About Nansen Neuroscience Network
The brain is made up of about 100 billion neurons. These neurons come in a plethora of shapes and forms, and carry out a large variety of different functions. In order for the brain to work the neurons need to communicate with each other. To do so, the neurons are connected to each other through about 164 trillion contact point or synapses.
There are not merely as many neuroscientists in the world as there are neurons in the brain. But neuroscientists also come in many shapes and forms and carry out a variety of different functions. If all neuroscientists worked as separate entities, we would not see much progress. Just like neurons, neuroscientists need to communicate and collaborate with each other in order for great science to be conducted. Here, Nansen Neuroscience Network comes into the picture. We facilitate communication and collaborations between neuroscientists in academia as well as in the industry to promote great neuroscience. In some way you can say we are like the glial cell of a tripartite synapse.
Nansen Neuroscience Network is an innovation network that focuses on neuroscience. This field includes research and development on the brain and the central nervous system, including disorders like Alzheimer’s disease, Parkinson’s disease, multiple sclerosis, psychiatric disorders and a number of other conditions. Our members are research institutions, start-up companies, established industry and technology transfer offices. Our goal is for research and development to result in products which patients, their relatives and the society can benefit from, and for neuroscience research and development to contribute to establish a viable health industry in Norway.
Nansen Neuroscience Network was established in 2010 as an independent organization on the initiative from some of the most prominent neuroscientists at the University of Oslo and NTNU, and is now one of the networks within Innovation Norway’s health initiatives. We have taken our name from Fridtjof Nansen, who was one of the pioneers in Norwegian neuroscience. Read more about Fridtjof Nansen and neuroscience here.
Our work is centred on three axes:
- Innovation-culture: Make awareness in academic research environments about the innovation potential and create active contact to the industry
- Stimulate to collaborations: A physical and virtual arena across professions and geographical boundaries, and that contributes to trigger new ideas and partnerships
- Increased investments: Greater visibility of the value and potential in neuroscience, which can help to increase private and public investment.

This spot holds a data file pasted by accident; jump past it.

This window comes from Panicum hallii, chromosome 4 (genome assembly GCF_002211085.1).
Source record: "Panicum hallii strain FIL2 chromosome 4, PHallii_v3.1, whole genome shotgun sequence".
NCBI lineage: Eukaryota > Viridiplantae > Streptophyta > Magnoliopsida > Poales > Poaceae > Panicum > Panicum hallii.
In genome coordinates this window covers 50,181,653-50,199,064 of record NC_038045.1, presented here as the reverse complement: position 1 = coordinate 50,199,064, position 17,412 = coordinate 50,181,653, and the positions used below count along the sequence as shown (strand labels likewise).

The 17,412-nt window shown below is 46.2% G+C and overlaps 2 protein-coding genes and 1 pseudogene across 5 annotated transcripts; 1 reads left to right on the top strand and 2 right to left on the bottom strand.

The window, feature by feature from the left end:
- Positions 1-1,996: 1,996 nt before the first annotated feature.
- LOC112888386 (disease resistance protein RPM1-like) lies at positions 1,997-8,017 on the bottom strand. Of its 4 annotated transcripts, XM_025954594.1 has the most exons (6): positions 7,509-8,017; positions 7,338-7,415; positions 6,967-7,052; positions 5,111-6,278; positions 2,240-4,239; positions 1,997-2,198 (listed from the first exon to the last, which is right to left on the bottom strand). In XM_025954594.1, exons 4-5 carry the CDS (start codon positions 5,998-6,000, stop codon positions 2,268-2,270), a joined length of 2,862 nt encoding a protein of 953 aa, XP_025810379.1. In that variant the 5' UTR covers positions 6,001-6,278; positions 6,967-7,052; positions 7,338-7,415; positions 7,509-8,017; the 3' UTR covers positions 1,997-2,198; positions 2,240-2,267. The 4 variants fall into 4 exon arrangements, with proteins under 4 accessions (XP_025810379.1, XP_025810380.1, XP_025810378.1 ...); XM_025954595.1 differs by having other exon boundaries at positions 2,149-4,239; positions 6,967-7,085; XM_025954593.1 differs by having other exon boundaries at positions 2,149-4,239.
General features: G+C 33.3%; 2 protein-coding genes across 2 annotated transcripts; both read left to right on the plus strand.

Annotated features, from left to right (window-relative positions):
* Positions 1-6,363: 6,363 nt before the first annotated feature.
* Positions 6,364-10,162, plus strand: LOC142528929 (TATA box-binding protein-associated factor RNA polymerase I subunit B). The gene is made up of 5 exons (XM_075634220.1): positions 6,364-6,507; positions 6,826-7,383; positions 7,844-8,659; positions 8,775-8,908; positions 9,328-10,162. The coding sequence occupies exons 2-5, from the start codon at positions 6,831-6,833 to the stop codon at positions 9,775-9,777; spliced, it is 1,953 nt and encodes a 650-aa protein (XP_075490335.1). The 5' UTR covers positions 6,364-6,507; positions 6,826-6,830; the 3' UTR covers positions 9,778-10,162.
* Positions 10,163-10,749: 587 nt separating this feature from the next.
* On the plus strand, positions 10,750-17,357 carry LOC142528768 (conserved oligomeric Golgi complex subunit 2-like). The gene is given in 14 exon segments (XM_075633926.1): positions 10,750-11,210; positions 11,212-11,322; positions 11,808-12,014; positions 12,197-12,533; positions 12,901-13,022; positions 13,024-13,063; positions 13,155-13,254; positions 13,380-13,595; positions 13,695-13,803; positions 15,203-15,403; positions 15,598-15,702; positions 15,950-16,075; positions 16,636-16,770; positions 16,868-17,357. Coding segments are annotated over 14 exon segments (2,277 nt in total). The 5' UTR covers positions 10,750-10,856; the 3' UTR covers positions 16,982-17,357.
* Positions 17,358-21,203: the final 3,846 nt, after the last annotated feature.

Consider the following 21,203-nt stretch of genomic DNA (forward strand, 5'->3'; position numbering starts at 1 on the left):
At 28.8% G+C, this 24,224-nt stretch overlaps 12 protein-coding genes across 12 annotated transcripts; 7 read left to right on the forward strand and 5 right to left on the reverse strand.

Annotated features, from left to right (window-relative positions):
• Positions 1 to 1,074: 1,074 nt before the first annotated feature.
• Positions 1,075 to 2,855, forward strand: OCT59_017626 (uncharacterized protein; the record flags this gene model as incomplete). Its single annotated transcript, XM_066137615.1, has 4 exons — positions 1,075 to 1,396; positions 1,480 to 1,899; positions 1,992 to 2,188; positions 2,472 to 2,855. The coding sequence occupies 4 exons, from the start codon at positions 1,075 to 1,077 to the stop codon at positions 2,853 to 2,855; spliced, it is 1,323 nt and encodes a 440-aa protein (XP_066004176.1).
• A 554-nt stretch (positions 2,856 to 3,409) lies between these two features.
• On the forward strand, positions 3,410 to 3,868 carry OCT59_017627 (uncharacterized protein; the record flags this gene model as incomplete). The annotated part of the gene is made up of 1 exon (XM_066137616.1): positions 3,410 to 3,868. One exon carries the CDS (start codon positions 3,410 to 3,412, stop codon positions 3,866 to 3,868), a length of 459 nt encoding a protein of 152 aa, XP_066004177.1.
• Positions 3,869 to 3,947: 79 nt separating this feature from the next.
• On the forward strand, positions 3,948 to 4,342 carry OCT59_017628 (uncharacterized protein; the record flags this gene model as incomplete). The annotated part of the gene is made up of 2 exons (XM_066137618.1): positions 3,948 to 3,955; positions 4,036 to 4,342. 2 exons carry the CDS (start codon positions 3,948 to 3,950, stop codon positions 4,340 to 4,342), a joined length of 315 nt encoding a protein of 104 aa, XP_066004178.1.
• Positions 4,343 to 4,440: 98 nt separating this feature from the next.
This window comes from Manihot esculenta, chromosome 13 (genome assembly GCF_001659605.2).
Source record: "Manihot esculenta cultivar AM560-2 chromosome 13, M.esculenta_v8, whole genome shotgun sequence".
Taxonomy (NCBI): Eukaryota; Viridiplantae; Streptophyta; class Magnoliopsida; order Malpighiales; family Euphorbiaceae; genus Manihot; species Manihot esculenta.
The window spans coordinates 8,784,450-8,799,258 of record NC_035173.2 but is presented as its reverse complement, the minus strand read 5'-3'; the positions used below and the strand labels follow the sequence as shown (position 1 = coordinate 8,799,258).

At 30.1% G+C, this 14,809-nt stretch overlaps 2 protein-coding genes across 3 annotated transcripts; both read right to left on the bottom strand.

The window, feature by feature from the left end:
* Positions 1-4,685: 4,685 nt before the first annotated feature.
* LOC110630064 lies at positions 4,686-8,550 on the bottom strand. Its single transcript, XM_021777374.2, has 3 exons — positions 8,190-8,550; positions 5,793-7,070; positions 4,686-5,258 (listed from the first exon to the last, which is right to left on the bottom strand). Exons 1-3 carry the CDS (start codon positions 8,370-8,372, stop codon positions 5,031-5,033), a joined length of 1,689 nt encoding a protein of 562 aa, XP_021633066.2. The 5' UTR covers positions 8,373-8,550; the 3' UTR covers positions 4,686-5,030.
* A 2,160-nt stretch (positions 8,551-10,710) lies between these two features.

What we do:
Much of our work is centred on creating arenas that can trigger synergies between basic and clinical researchers, and where academia and industry can meet and work together without creating doubts about the integrity of any of the parts. For this purpose, we regularly organize meetings with both academic and industrial focus, and where there is always time for networking.
We also work to highlight the great research and development that is being conducted within neuroscience, so as to build knowledge and awareness about the field and make it attractive for both private and public investments. We study different research areas in detail and analyze its innovation potential, such as we did in 2013 with the report “Næring for hjernen” about Norwegian research and development on dementia. We have close contact with the media and inform them about exciting news from our members, as well as neuroscience news from around the world. We also highlight news from our members through our newsletter, Twitter, and LinkedIn.
NNN also work as a liaison between national and international research, industry, investors, funding agencies and governments to promote collaborations and remove bottlenecks on the road towards the players’ common goal. We influence policy makers within health and innovation, by actively taking part in e.g. the national strategy process HelseOmsorg21, being a part of the BioVerdi committee, and by fronting “Helsemyggordningen” together with the other health clusters.
Funding is a critical part of research and developments. There is a myriad of funding schemes and it is often difficult to navigate through this jungle. We therefore regularly organize information meetings about funding opportunities such as Horizon 2020, EU Joint Program – Neurodegenerative Diseases (JPND), and the funding opportunities from the Norwegian Research Council, and we help establish consortia.